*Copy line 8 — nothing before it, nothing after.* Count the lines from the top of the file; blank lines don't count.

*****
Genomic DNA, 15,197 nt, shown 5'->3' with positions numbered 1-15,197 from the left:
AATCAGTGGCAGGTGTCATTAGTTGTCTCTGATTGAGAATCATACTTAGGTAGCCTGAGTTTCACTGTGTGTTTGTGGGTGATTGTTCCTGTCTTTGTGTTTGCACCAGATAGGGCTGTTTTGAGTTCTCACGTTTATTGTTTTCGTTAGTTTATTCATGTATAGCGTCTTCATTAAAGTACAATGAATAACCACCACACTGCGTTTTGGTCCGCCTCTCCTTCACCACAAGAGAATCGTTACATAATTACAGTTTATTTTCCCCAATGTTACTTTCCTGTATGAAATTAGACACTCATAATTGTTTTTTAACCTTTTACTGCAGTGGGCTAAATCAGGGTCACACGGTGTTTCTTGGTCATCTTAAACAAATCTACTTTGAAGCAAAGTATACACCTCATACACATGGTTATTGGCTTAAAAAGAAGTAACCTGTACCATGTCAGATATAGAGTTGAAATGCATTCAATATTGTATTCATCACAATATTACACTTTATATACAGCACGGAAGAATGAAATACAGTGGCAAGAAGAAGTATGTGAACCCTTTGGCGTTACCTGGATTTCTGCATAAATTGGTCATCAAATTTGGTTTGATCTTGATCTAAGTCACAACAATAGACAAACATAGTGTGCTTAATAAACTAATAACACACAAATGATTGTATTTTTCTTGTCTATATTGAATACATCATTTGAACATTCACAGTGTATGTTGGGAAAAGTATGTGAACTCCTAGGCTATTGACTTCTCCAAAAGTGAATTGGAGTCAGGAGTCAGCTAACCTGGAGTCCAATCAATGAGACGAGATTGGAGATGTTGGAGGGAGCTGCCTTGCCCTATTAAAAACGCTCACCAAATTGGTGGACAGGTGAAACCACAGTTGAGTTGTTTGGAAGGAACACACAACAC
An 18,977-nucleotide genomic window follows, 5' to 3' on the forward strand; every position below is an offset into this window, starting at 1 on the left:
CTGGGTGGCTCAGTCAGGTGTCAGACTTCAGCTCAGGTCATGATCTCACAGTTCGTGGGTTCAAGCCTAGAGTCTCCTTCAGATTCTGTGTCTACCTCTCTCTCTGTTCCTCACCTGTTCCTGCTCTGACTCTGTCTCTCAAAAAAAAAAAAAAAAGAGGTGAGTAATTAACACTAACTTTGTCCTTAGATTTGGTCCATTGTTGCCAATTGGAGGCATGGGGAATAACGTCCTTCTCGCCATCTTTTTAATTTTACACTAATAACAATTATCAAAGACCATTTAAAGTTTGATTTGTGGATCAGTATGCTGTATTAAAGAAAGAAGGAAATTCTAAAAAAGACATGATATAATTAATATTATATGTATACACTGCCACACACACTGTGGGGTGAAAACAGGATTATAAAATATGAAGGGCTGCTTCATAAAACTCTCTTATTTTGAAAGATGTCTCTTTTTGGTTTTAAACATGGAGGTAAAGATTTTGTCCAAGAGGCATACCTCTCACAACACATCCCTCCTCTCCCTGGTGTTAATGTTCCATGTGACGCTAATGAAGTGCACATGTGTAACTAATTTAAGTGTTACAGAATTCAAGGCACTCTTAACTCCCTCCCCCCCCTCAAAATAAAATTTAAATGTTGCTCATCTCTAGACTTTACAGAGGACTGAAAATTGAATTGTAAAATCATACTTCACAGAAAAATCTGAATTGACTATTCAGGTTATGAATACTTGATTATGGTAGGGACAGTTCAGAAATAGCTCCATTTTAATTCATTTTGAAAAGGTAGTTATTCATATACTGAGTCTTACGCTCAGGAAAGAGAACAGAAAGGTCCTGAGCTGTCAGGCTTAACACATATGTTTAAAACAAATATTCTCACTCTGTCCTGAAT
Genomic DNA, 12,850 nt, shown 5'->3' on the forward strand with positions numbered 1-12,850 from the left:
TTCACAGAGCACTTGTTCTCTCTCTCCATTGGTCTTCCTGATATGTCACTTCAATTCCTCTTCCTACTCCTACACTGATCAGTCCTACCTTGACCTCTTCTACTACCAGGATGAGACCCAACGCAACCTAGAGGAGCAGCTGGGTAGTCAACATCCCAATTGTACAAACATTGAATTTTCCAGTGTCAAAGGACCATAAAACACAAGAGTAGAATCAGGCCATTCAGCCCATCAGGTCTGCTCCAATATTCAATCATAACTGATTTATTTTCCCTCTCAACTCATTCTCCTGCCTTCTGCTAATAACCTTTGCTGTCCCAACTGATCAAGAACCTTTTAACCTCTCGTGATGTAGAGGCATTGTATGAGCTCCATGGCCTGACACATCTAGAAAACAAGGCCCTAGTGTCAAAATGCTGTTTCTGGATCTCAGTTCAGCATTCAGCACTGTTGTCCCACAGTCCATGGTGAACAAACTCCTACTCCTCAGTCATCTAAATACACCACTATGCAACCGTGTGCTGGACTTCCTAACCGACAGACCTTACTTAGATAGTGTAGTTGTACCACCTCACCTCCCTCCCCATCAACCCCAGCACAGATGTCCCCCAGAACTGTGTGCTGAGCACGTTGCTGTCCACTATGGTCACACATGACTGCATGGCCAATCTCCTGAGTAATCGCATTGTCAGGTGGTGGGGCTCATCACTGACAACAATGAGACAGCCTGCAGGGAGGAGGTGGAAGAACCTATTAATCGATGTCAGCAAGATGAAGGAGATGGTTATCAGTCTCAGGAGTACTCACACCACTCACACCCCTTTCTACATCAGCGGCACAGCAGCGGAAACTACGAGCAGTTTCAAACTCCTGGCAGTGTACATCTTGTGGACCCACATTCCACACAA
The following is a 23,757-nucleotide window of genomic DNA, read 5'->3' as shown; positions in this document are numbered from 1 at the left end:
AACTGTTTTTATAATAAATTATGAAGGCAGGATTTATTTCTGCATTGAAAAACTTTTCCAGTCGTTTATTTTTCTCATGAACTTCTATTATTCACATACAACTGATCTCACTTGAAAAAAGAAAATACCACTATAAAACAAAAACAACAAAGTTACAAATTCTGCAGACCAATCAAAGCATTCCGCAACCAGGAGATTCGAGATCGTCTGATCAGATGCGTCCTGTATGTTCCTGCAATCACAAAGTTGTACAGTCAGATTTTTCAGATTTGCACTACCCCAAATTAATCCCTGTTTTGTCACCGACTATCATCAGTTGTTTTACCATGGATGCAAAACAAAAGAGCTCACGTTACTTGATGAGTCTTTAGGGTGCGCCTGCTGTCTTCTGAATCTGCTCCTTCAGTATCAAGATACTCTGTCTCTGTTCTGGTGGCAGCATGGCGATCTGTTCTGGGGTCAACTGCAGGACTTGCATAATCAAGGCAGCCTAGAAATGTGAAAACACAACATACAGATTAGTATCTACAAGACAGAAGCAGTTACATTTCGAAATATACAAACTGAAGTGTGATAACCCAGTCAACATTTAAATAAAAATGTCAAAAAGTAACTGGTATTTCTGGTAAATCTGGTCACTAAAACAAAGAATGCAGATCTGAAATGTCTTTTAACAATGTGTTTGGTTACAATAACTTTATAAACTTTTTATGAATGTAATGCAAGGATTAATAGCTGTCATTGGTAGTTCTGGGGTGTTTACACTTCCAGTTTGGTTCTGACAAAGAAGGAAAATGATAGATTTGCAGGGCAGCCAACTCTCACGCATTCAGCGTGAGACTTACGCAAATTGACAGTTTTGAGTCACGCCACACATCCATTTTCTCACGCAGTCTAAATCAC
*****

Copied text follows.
AACTGTTTTTATAATAAATTATGAAGGCAGGATTTATTTCTGCATTGAAAAACTTTTCCAGTCGTTTATTTTTCTCATGAACTTCTATTATTCACATACAACTGATCTCACTTGAAAAAAGAAAATACCACTATAAAACAAAAACAACAAAGTTACAAATTCTGCAGACCAATCAAAGCATTCCGCAACCAGGAGATTCGAGATCGTCTGATCAGATGCGTCCTGTATGTTCCTGCAATCACAAAGTTGTACAGTCAGATTTTTCAGATTTGCACTACCCCAAATTAATCCCTGTTTTGTCACCGACTATCATCAGTTGTTTTACCATGGATGCAAAACAAAAGAGCTCACGTTACTTGATGAGTCTTTAGGGTGCGCCTGCTGTCTTCTGAATCTGCTCCTTCAGTATCAAGATACTCTGTCTCTGTTCTGGTGGCAGCATGGCGATCTGTTCTGGGGTCAACTGCAGGACTTGCATAATCAAGGCAGCCTAGAAATGTGAAAACACAACATACAGATTAGTATCTACAAGACAGAAGCAGTTACATTTCGAAATATACAAACTGAAGTGTGATAACCCAGTCAACATTTAAATAAAAATGTCAAAAAGTAACTGGTATTTCTGGTAAATCTGGTCACTAAAACAAAGAATGCAGATCTGAAATGTCTTTTAACAATGTGTTTGGTTACAATAACTTTATAAACTTTTTATGAATGTAATGCAAGGATTAATAGCTGTCATTGGTAGTTCTGGGGTGTTTACACTTCCAGTTTGGTTCTGACAAAGAAGGAAAATGATAGATTTGCAGGGCAGCCAACTCTCACGCATTCAGCGTGAGACTTACGCAAATTGACAGTTTTGAGTCACGCCACACATCCATTTTCTCACGCAGTCTAAATCAC